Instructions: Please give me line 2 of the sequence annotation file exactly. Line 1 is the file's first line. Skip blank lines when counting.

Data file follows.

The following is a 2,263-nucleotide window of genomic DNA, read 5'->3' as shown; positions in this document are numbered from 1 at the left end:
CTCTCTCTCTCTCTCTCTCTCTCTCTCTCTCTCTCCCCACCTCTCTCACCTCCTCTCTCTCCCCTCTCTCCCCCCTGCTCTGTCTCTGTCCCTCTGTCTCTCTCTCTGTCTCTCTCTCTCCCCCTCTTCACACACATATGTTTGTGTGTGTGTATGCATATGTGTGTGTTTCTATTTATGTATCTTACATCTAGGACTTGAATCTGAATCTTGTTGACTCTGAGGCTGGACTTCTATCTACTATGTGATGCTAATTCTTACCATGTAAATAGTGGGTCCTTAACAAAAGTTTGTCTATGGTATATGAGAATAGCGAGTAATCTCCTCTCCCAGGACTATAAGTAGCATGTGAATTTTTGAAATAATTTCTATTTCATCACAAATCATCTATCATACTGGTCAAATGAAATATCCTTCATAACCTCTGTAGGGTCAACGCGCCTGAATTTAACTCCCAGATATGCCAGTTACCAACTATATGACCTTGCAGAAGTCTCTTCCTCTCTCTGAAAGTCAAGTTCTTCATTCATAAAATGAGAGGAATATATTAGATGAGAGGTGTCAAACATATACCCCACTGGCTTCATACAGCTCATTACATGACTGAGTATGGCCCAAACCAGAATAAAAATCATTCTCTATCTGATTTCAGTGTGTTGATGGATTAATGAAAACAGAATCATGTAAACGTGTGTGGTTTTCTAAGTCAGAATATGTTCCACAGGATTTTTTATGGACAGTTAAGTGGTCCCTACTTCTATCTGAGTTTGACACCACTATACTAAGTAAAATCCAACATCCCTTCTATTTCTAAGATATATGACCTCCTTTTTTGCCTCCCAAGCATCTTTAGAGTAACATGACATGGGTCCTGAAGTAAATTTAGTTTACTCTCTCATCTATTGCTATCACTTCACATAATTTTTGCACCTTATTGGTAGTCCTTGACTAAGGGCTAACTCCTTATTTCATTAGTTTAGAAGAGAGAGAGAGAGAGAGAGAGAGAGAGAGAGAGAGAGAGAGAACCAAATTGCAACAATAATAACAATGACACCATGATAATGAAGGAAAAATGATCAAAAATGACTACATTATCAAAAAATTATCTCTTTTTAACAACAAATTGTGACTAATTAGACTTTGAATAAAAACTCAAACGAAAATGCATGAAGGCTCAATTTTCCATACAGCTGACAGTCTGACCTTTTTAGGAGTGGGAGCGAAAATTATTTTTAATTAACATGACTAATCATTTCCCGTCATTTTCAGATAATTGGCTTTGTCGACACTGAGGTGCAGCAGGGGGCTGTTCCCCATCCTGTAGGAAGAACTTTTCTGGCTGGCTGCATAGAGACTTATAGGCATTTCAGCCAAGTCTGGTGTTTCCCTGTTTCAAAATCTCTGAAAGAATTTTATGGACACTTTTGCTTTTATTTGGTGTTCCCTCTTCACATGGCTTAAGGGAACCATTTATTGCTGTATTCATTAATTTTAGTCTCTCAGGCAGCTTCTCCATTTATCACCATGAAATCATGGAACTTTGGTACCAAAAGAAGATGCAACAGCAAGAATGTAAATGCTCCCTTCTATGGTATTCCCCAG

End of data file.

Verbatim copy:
CTCTCTCTCTCTCTCTCTCTCTCTCTCTCTCTCTCCCCACCTCTCTCACCTCCTCTCTCTCCCCTCTCTCCCCCCTGCTCTGTCTCTGTCCCTCTGTCTCTCTCTCTGTCTCTCTCTCTCCCCCTCTTCACACACATATGTTTGTGTGTGTGTATGCATATGTGTGTGTTTCTATTTATGTATCTTACATCTAGGACTTGAATCTGAATCTTGTTGACTCTGAGGCTGGACTTCTATCTACTATGTGATGCTAATTCTTACCATGTAAATAGTGGGTCCTTAACAAAAGTTTGTCTATGGTATATGAGAATAGCGAGTAATCTCCTCTCCCAGGACTATAAGTAGCATGTGAATTTTTGAAATAATTTCTATTTCATCACAAATCATCTATCATACTGGTCAAATGAAATATCCTTCATAACCTCTGTAGGGTCAACGCGCCTGAATTTAACTCCCAGATATGCCAGTTACCAACTATATGACCTTGCAGAAGTCTCTTCCTCTCTCTGAAAGTCAAGTTCTTCATTCATAAAATGAGAGGAATATATTAGATGAGAGGTGTCAAACATATACCCCACTGGCTTCATACAGCTCATTACATGACTGAGTATGGCCCAAACCAGAATAAAAATCATTCTCTATCTGATTTCAGTGTGTTGATGGATTAATGAAAACAGAATCATGTAAACGTGTGTGGTTTTCTAAGTCAGAATATGTTCCACAGGATTTTTTATGGACAGTTAAGTGGTCCCTACTTCTATCTGAGTTTGACACCACTATACTAAGTAAAATCCAACATCCCTTCTATTTCTAAGATATATGACCTCCTTTTTTGCCTCCCAAGCATCTTTAGAGTAACATGACATGGGTCCTGAAGTAAATTTAGTTTACTCTCTCATCTATTGCTATCACTTCACATAATTTTTGCACCTTATTGGTAGTCCTTGACTAAGGGCTAACTCCTTATTTCATTAGTTTAGAAGAGAGAGAGAGAGAGAGAGAGAGAGAGAGAGAGAGAGAGAGAACCAAATTGCAACAATAATAACAATGACACCATGATAATGAAGGAAAAATGATCAAAAATGACTACATTATCAAAAAATTATCTCTTTTTAACAACAAATTGTGACTAATTAGACTTTGAATAAAAACTCAAACGAAAATGCATGAAGGCTCAATTTTCCATACAGCTGACAGTCTGACCTTTTTAGGAGTGGGAGCGAAAATTATTTTTAATTAACATGACTAATCATTTCCCGTCATTTTCAGATAATTGGCTTTGTCGACACTGAGGTGCAGCAGGGGGCTGTTCCCCATCCTGTAGGAAGAACTTTTCTGGCTGGCTGCATAGAGACTTATAGGCATTTCAGCCAAGTCTGGTGTTTCCCTGTTTCAAAATCTCTGAAAGAATTTTATGGACACTTTTGCTTTTATTTGGTGTTCCCTCTTCACATGGCTTAAGGGAACCATTTATTGCTGTATTCATTAATTTTAGTCTCTCAGGCAGCTTCTCCATTTATCACCATGAAATCATGGAACTTTGGTACCAAAAGAAGATGCAACAGCAAGAATGTAAATGCTCCCTTCTATGGTATTCCCCAG